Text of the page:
Greetings! I am a labor economist and research associate at the Urban Institute's Center on Education Data and Policy. I hold a PhD in economics from the University of California Berkeley.
You can download my CV here
Economics of Education
"The Effect of Charter Schools on School Segregation" (PDF) joint with Brian Kisida and Matthew Chingos.
Revise and resubmit, American Economic Journal: Economic Policy
Abstract: We conduct a comprehensive examination of the causal effect of charter schools on school segregation, using a triple differences design that utilizes between-grade differences in charter expansion within school systems, and an instrumental variable approach that leverages charter school opening event variation. Charter schools increase school segregation for Black, Hispanic, White, and Asian students. The effect is of modest magnitude; segregation would fall 6 percent were charter schools eliminated from the average district. Analysis across varied geographies reveals countervailing forces. In metropolitan areas, charters improve integration between districts, especially in areas with intense school district fragmentation.
Revise and resubmit, American Economic Journal: Applied Economics
Abstract: Public school assignment policy is determined by local education agencies, typically using school attendance boundaries. I provide evidence that local agencies exhibit demand for racial desegregation of school boundaries as a function of commuting costs, and that this demand is responsive to desegregation court orders and local attitudes toward racial diversity. To do so, I develop empirical techniques for the economic analysis of spatial school boundary data, linked to census block demographics. My findings suggest that school boundaries are a remarkably active area of local policy that has impacts on educational equity and is responsive to costs and local preferences.
"Closing the Immigrant-Native Higher Education Gap: The Effect of Tuition Equity Reform in Texas," Working Paper, (2016), (PDF).
Abstract: This paper estimates the impact of tuition equity reform on the educational outcomes of undocumented immigrant high school students. This type of reform, granting in-state tuition to qualifying undocumented students, can be interpreted as a partial relaxation of the institutional constraints associated with lack of legal immigration status. Exploiting administrative data from education agencies in Texas, I employ a generalized differences- in-differences framework to produce within-school, across-cohort estimates of the impact of the ’Texas Dream Act’ on a range of educational outcomes from college demand to college-bound investments during high school. Estimates show a significant closing of the college demand gap between immigrant and control group high school graduates. However, estimates regarding college-bound investments contain mixed results. I attribute this to a complex policy environment in public high schools during the analysis period. Results suggest that affordable college access policies can have a significant impact on the attainment of the immigrant population at the college entrance stage, but that, given other policies in place, college tuition incentives down the educational ladder may not be sufficiently salient to generate spillover effects.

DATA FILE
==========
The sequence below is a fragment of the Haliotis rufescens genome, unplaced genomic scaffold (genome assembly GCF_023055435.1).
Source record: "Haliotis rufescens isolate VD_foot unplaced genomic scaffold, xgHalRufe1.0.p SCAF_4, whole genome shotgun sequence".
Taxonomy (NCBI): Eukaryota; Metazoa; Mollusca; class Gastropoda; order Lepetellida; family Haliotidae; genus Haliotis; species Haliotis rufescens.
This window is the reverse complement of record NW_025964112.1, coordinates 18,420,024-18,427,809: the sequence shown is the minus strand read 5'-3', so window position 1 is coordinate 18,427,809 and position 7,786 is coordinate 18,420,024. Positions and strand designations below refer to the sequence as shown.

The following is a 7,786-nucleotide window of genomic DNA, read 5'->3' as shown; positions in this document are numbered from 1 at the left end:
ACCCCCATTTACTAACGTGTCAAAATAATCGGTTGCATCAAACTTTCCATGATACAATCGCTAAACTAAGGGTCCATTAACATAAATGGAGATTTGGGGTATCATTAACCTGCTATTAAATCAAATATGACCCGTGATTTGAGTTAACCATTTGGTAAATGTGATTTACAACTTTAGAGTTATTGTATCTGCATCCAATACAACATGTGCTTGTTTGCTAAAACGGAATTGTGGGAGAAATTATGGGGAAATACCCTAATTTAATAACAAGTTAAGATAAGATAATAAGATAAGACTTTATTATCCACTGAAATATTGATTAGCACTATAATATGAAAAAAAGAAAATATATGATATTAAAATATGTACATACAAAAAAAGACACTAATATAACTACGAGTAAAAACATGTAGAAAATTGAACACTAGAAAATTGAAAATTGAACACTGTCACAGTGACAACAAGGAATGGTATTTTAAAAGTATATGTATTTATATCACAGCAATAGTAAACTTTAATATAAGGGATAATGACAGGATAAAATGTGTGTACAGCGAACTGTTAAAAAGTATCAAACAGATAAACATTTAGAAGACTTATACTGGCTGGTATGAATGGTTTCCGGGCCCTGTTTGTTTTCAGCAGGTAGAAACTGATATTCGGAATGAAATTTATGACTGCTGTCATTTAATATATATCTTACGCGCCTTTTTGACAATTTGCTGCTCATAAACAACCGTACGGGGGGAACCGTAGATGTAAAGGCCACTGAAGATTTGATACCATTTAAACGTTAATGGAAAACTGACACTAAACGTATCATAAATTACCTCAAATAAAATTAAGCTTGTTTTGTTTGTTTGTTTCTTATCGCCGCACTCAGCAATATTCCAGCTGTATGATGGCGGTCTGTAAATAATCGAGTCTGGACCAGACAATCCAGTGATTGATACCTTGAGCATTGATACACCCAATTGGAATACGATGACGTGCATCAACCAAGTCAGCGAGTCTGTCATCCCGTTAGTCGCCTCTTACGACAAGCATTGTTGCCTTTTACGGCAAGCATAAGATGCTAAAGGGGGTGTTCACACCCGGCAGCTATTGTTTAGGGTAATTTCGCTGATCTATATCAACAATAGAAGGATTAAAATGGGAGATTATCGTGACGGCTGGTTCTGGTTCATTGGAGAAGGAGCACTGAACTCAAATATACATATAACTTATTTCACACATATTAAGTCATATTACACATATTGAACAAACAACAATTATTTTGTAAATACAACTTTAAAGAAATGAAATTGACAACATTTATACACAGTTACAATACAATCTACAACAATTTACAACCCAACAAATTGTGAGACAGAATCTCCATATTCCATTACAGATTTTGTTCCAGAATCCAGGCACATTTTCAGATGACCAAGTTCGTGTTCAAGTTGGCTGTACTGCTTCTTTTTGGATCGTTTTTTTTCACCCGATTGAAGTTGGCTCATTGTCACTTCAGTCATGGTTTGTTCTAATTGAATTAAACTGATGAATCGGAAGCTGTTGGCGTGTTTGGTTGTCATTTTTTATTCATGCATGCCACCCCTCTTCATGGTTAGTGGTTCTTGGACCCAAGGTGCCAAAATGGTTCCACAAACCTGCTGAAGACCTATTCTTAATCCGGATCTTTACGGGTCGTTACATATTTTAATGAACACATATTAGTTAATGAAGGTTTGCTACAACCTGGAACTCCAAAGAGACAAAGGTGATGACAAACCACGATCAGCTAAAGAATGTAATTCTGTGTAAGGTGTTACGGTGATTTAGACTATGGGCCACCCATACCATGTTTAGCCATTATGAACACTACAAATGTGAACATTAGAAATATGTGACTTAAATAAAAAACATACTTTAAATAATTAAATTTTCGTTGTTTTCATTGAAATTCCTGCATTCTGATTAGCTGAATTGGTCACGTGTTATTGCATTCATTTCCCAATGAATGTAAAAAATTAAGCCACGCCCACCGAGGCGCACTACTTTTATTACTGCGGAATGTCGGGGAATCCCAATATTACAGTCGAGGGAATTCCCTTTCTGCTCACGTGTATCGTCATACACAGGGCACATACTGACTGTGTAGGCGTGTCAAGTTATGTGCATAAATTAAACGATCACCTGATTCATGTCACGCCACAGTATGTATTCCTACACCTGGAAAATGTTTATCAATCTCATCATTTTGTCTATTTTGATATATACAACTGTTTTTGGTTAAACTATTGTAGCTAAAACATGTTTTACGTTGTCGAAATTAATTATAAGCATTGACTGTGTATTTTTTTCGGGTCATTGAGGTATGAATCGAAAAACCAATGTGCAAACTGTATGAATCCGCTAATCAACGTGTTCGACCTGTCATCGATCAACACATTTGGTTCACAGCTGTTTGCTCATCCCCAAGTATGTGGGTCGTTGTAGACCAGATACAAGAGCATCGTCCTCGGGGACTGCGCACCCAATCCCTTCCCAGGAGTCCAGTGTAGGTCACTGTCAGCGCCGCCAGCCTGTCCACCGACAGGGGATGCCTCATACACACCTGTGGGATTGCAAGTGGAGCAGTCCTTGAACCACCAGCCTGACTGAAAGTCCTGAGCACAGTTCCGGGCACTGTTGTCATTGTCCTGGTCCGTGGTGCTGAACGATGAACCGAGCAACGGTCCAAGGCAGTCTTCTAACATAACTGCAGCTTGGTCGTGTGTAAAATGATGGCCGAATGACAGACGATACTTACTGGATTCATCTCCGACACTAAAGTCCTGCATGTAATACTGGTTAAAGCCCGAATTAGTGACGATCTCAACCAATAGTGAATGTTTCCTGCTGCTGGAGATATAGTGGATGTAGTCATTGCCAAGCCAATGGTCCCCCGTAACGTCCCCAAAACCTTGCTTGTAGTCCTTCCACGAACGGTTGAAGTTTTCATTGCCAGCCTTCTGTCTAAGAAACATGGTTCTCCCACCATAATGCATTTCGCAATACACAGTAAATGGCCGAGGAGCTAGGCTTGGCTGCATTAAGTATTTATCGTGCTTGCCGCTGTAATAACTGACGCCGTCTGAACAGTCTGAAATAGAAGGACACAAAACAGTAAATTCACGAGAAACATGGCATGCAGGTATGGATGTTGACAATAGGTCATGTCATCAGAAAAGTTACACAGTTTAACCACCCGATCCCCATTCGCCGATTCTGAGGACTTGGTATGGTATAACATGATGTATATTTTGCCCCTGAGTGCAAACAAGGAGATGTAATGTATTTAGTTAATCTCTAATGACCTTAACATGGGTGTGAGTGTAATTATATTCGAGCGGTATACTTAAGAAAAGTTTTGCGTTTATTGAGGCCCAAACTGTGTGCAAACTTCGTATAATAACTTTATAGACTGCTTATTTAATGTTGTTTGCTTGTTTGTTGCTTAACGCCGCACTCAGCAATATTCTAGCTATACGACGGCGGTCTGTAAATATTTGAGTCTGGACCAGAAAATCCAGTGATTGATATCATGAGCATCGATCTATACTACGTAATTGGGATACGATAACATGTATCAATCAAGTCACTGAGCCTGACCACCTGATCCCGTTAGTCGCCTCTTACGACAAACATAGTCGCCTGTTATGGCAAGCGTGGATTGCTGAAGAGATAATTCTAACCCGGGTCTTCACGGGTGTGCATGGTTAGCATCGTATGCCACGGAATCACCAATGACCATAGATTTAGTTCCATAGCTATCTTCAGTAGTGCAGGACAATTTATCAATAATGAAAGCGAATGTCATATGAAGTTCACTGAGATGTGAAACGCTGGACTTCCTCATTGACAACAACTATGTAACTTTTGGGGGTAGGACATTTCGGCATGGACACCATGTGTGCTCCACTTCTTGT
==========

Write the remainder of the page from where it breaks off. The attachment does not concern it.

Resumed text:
"The Impact of For-Profit College Chain Entry on Postsecondary Education Markets," (PDF).
Abstract: For-profit college chains (FPCs) have rapidly expanded into postsecondary education mar- kets over the last two decades, opening almost 1,000 campuses across the U.S. We first examine the determinants of FPC entry, finding that counties with worsening local unem- ployment and poverty rates are more likely to see the opening of an FPC campus. We then exploit variation in the timing of FPC entry to estimate the impact of FPC entry on enrollment and degree/certificate completions. Event study estimates show that FPC entry leads to increases in county-wide college enrollment and degree completions, with ef- fects concentrated in short-term certificate programs. Additionally, we find little indication of negative enrollment effects at traditional public and non-profit private institutions, in- cluding community colleges. We interpret these findings as indication that for-profit chain colleges tend to enter markets facing excess demand for higher education, and that the extent to which they directly compete with traditional colleges is limited at best.